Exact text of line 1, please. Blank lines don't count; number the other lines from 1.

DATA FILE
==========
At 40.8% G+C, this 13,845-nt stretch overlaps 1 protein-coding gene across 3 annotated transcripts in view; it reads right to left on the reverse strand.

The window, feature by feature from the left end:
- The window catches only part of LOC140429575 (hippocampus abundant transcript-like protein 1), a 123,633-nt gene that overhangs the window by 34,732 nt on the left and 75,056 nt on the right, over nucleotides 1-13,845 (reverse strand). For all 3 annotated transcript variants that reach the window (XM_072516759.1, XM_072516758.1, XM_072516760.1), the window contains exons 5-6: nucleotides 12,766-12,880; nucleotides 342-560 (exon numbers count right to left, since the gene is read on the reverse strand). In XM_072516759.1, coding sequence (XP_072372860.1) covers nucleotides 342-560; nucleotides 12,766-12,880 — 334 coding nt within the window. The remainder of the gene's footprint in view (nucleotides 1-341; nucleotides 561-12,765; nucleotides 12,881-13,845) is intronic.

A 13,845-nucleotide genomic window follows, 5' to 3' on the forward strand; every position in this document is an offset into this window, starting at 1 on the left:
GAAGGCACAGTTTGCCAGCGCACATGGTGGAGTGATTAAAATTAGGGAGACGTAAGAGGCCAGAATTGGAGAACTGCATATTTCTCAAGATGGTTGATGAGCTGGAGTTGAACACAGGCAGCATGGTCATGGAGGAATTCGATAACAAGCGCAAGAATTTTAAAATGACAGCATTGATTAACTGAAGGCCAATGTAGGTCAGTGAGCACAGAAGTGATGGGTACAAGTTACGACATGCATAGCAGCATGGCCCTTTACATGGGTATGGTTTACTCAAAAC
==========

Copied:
At 40.8% G+C, this 13,845-nt stretch overlaps 1 protein-coding gene across 3 annotated transcripts in view; it reads right to left on the reverse strand.